The bloody Douglas, whose well-labouring sword
    Had three times slain th' appearance of the King,
    Gan vail his stomach and did grace the shame
    Of those that turn'd their backs, and in his flight,
    Stumbling in fear, was took. The sum of all
    Is that the King hath won, and hath sent out
    A speedy power to encounter you, my lord,
    Under the conduct of young Lancaster
    And Westmoreland. This is the news at full.

5 I / 1
  • Sweet Earl, divorce not wisdom from your honour.
    The lives of all your lovin...
  • Sweet Earl, divorce not wisdom from your honour.
    The lives of all your loving complices
    Lean on your health; the which, if you give o'er
    To stormy passion, must perforce decay.
    You cast th' event of war, my noble lord,
    And summ'd the account of chance before you said
    'Let us make head.' It was your pre-surmise
    That in the dole of blows your son might drop.
    You knew he walk'd o'er perils on an edge,
    More likely to fall in than to get o'er;
    You were advis'd his flesh was capable
    Of wounds and scars, and that his forward spirit
    Would lift him where most trade of danger rang'd;
    Yet did you say 'Go forth'; and none of this,
    Though strongly apprehended, could restrain
    The stiff-borne action. What hath then befall'n,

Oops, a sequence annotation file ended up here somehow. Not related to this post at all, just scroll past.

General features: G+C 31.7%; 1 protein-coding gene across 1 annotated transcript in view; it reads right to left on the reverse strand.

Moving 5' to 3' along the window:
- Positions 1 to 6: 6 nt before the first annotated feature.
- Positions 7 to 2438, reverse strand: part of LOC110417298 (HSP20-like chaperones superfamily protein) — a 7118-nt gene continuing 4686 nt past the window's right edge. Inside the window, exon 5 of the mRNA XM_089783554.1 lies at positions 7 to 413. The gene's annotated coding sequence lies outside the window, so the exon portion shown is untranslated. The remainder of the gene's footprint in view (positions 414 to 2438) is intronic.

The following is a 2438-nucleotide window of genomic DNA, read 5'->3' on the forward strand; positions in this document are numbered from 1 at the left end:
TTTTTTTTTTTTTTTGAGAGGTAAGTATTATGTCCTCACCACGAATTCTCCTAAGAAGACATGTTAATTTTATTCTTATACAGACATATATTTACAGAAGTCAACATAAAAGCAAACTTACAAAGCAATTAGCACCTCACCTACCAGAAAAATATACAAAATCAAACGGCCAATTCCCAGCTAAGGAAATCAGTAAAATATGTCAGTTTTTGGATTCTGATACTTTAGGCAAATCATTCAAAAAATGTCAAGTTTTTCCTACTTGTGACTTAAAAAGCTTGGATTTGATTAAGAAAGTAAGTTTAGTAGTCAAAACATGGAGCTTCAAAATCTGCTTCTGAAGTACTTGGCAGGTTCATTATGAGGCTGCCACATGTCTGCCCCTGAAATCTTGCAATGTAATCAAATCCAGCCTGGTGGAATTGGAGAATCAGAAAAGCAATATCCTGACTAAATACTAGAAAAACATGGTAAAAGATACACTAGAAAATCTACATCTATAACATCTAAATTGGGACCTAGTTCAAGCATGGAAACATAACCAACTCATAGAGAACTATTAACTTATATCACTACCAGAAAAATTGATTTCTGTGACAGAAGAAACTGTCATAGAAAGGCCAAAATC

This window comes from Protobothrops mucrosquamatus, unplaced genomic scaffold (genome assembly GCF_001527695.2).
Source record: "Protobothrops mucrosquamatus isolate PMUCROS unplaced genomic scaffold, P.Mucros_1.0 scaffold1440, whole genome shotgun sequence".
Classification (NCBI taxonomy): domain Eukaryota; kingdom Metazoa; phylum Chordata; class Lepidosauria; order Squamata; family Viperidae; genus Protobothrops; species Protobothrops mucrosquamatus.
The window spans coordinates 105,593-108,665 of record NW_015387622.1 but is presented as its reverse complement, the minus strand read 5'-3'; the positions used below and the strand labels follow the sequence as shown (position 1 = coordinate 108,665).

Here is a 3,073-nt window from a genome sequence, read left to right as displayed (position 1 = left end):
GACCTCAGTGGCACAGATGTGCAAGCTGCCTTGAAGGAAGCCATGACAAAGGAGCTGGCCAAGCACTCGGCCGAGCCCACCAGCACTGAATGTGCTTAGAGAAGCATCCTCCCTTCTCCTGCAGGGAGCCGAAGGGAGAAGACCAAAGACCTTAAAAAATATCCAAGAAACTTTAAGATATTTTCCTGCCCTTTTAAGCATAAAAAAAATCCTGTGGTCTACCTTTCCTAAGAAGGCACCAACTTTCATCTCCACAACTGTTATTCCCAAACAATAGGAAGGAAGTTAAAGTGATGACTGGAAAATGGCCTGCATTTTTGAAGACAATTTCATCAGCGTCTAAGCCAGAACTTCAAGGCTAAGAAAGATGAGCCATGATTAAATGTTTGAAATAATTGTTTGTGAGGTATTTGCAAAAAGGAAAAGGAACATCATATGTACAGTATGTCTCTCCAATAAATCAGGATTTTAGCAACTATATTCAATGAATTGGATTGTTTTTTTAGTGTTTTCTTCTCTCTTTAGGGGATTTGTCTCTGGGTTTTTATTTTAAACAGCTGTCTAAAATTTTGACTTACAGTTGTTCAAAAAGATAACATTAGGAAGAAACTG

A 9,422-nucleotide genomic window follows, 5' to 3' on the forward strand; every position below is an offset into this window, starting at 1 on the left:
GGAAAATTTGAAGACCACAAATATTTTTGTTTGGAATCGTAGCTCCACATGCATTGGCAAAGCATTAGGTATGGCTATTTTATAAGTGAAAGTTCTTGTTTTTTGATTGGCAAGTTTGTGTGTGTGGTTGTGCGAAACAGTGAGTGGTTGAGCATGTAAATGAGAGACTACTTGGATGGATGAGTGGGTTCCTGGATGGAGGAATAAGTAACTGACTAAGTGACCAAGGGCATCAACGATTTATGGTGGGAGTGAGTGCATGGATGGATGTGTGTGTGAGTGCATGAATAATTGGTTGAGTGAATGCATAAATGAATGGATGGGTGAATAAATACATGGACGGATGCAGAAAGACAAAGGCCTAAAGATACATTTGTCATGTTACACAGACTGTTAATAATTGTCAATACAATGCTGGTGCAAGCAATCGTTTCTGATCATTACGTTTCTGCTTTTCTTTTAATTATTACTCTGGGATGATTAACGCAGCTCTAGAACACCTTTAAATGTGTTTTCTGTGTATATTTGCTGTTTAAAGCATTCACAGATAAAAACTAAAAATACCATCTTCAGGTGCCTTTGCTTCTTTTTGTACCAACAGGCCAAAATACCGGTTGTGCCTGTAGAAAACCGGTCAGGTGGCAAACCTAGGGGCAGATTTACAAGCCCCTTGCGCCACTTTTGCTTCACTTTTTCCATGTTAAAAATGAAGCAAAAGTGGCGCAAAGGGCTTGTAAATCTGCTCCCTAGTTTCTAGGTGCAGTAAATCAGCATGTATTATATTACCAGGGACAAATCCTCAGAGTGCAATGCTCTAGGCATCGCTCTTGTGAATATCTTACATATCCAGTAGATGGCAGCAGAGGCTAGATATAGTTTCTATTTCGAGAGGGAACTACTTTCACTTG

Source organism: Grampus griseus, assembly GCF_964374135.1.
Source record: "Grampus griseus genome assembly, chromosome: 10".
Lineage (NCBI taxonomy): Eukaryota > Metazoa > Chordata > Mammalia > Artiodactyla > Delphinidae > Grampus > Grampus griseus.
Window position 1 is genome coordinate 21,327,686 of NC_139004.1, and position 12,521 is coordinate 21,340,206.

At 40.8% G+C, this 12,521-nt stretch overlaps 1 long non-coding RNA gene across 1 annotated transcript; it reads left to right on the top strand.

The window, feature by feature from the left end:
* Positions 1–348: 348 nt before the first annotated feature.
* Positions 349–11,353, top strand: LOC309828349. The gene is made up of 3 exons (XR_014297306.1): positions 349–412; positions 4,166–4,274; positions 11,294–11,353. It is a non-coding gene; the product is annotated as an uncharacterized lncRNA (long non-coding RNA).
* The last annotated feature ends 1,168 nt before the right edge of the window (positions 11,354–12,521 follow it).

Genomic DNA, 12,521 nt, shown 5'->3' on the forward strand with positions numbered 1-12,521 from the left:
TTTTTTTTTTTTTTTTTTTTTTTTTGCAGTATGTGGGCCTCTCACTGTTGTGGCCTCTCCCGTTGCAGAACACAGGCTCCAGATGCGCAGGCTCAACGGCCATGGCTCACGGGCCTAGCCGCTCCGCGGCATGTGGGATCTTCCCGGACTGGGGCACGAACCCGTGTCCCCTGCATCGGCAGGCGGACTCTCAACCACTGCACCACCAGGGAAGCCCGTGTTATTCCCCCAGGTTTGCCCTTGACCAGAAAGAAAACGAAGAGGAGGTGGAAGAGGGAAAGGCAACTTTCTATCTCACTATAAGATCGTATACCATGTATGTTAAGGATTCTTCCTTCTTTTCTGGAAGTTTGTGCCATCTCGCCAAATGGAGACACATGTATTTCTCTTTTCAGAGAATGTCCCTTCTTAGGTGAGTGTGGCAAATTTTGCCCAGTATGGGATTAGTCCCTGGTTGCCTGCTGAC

Or what hath this bold enterprise brought forth
    More than that being which was like to be?
  • Bardolph. This strained passion doth you wrong, my lord.

    Morton. Sweet Earl, divorce not wisdom from your honour.
    The lives of all your loving complices
    Lean on your health; the which, if you give o'er
    To stormy passion, must perforce decay.
    You cast th' event of war, my noble lord,
    And summ'd the account of chance before you said
    'Let us make head.' It was your pre-surmise
    That in the dole of blows your son might drop.
    You knew he walk'd o'er perils on an edge,
    More likely to fall in than to get o'er;
    You were advis'd his flesh was capable
    Of wounds and scars, and that his forward spirit
    Would lift him where most trade of danger rang'd;
    Yet did you say 'Go forth'; and none of this,
    Though strongly apprehended, could restrain
    The stiff-borne action. What hath then befall'n,
    Or what hath this bold enterprise brought forth
    More than that being which was like to be?

6 I / 1
  • 'Tis more than time. And, my most noble lord,
    I hear for certain, and dare s...
  • 'Tis more than time. And, my most noble lord,
    I hear for certain, and dare speak the truth: